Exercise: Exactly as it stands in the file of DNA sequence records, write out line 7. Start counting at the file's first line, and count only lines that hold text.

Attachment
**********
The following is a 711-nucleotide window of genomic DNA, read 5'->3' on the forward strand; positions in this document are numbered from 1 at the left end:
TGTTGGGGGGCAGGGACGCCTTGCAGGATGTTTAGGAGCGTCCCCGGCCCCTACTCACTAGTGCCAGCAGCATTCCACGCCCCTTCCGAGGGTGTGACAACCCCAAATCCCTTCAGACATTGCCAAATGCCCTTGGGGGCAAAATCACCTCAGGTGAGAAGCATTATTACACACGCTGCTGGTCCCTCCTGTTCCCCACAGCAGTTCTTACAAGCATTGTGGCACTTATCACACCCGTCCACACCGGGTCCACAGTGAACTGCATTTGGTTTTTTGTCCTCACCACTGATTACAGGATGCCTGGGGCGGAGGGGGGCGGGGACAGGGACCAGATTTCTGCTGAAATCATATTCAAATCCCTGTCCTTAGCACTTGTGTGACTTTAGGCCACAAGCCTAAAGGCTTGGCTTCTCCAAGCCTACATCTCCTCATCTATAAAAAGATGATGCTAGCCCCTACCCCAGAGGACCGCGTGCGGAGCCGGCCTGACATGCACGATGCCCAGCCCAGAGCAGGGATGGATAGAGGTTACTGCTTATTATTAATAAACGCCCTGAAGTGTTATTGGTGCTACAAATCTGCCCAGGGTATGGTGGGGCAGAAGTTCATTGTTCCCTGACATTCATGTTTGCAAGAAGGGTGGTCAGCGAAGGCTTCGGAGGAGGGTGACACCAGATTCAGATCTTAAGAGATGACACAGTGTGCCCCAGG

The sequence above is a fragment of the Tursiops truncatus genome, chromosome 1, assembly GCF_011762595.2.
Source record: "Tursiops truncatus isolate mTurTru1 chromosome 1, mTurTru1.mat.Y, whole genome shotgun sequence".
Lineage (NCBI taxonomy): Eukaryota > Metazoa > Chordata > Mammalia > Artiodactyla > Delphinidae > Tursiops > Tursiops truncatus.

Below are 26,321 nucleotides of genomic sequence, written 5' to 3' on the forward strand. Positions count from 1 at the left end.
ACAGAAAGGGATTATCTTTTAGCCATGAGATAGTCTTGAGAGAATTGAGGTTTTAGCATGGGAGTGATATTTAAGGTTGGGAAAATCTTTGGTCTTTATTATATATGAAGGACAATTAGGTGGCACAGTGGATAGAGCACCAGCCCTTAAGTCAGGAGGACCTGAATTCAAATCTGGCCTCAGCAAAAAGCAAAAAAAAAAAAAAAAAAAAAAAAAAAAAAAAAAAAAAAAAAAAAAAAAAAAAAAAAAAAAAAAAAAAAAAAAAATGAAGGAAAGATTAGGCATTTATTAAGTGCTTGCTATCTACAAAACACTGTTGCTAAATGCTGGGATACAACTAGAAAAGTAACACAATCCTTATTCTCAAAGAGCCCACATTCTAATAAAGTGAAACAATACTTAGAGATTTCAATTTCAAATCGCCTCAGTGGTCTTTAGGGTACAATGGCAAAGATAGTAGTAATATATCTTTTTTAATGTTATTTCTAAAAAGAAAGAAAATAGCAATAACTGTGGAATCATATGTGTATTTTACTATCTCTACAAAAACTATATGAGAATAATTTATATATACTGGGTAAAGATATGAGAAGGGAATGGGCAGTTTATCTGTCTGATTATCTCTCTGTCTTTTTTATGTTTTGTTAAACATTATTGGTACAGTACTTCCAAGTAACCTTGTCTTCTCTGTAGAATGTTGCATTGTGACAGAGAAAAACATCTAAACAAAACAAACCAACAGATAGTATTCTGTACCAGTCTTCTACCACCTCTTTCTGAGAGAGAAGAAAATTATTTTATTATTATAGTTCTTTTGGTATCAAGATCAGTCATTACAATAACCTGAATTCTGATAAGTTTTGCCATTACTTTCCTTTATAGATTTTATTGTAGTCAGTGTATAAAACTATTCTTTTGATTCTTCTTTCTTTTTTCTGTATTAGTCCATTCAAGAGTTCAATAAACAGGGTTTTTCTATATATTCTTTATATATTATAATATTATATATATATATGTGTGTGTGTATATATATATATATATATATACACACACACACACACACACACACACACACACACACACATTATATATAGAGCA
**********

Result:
ACAGAAAGGGATTATCTTTTAGCCATGAGATAGTCTTGAGAGAATTGAGGTTTTAGCATGGGAGTGATATTTAAGGTTGGGAAAATCTTTGGTCTTTATTATATATGAAGGACAATTAGGTGGCACAGTGGATAGAGCACCAGCCCTTAAGTCAGGAGGACCTGAATTCAAATCTGGCCTCAGCAAAAAGCAAAAAAAAAAAAAAAAAAAAAAAAAAAAAAAAAAAAAAAAAAAAAAAAAAAAAAAAAAAAAAAAAAAAAAAAAAATGAAGGAAAGATTAGGCATTTATTAAGTGCTTGCTATCTACAAAACACTGTTGCTAAATGCTGGGATACAACTAGAAAAGTAACACAATCCTTATTCTCAAAGAGCCCACATTCTAATAAAGTGAAACAATACTTAGAGATTTCAATTTCAAATCGCCTCAGTGGTCTTTAGGGTACAATGGCAAAGATAGTAGTAATATATCTTTTTTAATGTTATTTCTAAAAAGAAAGAAAATAGCAATAACTGTGGAATCATATGTGTATTTTACTATCTCTACAAAAACTATATGAGAATAATTTATATATACTGGGTAAAGATATGAGAAGGGAATGGGCAGTTTATCTGTCTGATTATCTCTCTGTCTTTTTTATGTTTTGTTAAACATTATTGGTACAGTACTTCCAAGTAACCTTGTCTTCTCTGTAGAATGTTGCATTGTGACAGAGAAAAACATCTAAACAAAACAAACCAACAGATAGTATTCTGTACCAGTCTTCTACCACCTCTTTCTGAGAGAGAAGAAAATTATTTTATTATTATAGTTCTTTTGGTATCAAGATCAGTCATTACAATAACCTGAATTCTGATAAGTTTTGCCATTACTTTCCTTTATAGATTTTATTGTAGTCAGTGTATAAAACTATTCTTTTGATTCTTCTTTCTTTTTTCTGTATTAGTCCATTCAAGAGTTCAATAAACAGGGTTTTTCTATATATTCTTTATATATTATAATATTATATATATATATGTGTGTGTGTATATATATATATATATATATACACACACACACACACACACACACACACACACACACACATTATATATAGAGCA